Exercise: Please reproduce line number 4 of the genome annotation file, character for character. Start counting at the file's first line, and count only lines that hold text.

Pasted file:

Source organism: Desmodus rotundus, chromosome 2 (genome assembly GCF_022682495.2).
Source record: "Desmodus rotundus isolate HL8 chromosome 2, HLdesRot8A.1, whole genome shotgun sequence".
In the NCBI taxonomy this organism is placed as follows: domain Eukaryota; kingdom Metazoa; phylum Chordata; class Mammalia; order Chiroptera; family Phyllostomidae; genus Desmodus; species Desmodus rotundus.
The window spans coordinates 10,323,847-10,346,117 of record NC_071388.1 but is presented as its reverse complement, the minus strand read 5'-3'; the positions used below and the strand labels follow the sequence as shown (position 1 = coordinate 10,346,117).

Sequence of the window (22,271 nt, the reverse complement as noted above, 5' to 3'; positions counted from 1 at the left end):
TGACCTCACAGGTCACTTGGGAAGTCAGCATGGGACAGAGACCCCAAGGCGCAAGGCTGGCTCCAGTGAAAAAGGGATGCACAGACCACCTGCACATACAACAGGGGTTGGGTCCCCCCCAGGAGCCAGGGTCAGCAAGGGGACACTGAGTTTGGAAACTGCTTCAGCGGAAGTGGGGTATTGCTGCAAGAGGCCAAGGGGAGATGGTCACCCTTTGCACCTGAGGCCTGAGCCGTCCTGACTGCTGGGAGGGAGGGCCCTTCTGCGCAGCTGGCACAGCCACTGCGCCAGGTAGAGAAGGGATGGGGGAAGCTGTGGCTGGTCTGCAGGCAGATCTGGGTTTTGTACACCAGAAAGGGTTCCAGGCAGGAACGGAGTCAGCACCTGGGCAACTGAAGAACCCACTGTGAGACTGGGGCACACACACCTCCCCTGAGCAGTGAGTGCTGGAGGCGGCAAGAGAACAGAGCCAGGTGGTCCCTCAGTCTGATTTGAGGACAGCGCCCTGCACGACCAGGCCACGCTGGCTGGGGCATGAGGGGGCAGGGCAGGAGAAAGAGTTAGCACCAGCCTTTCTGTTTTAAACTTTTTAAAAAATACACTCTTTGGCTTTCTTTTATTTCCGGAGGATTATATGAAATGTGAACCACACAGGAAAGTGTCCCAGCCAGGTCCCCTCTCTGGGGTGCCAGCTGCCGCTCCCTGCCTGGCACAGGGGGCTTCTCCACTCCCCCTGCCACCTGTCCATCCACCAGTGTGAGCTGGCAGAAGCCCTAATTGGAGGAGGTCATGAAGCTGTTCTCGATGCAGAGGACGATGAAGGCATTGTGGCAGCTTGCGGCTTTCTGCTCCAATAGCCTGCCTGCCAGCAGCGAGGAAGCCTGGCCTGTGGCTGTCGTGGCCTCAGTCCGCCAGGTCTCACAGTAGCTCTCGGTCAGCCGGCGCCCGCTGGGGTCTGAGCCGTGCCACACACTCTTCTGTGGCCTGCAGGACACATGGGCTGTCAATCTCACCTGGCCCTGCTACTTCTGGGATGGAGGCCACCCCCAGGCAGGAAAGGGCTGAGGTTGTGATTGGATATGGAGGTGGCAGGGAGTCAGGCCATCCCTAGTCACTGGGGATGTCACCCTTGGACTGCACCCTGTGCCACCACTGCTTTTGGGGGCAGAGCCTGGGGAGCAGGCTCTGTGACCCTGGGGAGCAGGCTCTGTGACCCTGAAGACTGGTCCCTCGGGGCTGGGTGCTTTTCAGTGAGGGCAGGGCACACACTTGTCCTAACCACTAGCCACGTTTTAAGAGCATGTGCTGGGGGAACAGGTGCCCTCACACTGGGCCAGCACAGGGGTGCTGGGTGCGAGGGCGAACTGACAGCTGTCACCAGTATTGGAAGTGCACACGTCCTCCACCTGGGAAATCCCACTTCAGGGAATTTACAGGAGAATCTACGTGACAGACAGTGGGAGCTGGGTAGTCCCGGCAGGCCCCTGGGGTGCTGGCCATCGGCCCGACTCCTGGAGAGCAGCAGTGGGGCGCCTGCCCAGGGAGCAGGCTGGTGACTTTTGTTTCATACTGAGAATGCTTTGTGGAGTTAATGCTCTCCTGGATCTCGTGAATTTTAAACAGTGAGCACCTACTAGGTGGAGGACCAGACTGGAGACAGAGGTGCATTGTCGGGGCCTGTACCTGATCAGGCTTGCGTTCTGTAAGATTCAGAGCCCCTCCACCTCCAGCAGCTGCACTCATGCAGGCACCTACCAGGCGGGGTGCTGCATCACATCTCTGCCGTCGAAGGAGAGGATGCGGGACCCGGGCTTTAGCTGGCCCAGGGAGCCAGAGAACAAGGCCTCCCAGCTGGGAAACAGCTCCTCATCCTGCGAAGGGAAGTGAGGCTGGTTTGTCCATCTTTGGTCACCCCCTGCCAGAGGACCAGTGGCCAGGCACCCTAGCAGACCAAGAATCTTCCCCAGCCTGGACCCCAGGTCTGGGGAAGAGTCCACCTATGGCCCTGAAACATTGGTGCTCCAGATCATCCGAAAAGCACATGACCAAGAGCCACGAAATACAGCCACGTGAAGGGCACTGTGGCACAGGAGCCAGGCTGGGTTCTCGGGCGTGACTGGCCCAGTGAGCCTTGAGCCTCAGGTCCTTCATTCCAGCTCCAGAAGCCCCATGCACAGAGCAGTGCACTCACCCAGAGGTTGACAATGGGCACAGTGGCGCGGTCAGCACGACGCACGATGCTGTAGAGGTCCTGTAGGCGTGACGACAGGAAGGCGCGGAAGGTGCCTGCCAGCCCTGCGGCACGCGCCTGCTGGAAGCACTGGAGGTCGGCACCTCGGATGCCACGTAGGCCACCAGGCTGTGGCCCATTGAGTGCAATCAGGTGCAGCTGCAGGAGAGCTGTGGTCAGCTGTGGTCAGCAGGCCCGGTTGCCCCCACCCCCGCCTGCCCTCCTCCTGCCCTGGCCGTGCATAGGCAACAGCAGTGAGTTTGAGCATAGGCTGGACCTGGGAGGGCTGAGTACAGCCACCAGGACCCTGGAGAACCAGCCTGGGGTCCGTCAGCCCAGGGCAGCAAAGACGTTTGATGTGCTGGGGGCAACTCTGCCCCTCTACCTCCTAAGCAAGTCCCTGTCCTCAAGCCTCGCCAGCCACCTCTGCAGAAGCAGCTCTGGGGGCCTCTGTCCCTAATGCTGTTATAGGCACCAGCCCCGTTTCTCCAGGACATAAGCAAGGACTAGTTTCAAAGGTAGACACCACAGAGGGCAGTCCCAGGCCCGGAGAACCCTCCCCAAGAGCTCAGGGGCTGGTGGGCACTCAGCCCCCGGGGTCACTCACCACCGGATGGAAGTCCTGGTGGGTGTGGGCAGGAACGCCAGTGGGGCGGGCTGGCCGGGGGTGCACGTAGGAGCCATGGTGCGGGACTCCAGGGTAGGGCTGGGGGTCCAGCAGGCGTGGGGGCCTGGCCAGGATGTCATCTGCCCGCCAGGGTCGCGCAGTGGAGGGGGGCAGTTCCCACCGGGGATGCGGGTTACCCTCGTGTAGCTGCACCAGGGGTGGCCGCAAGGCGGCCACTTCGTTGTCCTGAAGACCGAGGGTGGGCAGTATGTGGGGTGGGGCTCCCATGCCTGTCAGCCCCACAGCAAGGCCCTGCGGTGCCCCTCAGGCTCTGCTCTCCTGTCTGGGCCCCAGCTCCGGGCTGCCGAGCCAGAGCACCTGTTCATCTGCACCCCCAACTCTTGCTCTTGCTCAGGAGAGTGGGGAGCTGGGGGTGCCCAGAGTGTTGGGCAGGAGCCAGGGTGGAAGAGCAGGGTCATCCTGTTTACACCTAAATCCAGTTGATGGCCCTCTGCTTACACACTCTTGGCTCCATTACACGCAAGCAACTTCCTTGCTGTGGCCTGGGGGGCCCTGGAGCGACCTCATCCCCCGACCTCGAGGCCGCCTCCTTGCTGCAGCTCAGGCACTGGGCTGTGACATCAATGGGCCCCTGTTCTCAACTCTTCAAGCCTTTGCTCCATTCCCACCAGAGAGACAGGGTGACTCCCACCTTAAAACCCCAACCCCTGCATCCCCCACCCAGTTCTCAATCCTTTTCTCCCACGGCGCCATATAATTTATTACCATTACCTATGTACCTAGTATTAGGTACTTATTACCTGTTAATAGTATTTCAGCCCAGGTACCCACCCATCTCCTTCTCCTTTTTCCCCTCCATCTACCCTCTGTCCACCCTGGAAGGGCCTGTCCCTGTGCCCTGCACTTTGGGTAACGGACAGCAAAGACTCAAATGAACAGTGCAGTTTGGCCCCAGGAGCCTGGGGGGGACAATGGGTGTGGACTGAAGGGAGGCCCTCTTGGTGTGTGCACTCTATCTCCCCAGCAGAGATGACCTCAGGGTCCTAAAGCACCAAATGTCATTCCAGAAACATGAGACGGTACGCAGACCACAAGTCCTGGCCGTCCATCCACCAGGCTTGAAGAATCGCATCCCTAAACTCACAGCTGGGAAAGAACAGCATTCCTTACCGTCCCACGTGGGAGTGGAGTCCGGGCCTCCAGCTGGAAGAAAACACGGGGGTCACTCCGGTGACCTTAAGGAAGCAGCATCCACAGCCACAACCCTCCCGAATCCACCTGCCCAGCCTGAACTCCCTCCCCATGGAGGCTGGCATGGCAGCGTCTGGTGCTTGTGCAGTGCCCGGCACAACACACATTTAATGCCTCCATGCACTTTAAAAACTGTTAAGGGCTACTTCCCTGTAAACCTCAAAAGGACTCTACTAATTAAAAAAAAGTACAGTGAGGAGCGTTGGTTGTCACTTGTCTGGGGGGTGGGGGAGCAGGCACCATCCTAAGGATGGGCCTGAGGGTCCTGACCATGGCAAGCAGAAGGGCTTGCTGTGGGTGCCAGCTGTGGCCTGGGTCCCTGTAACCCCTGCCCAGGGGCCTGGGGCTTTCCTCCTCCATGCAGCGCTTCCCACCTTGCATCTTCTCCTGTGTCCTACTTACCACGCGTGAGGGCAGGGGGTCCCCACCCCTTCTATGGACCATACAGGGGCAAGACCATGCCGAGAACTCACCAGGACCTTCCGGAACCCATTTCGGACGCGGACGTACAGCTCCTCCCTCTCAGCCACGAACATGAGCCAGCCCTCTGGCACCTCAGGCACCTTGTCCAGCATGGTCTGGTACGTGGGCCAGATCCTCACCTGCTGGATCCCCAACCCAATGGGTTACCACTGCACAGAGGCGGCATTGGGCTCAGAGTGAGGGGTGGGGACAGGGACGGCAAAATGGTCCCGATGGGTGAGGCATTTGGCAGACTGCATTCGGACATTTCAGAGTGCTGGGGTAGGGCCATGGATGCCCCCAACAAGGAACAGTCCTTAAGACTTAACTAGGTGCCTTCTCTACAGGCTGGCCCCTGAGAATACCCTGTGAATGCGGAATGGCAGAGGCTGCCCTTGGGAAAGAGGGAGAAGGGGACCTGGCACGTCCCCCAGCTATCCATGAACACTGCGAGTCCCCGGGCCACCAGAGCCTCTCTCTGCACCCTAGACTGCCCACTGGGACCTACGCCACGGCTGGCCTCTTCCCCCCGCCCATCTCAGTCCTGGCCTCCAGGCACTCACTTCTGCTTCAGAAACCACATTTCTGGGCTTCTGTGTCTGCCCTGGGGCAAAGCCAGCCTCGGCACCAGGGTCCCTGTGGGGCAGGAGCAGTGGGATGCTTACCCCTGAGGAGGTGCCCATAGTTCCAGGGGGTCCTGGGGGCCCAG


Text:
The window spans coordinates 10,323,847-10,346,117 of record NC_071388.1 but is presented as its reverse complement, the minus strand read 5'-3'; the positions used below and the strand labels follow the sequence as shown (position 1 = coordinate 10,346,117).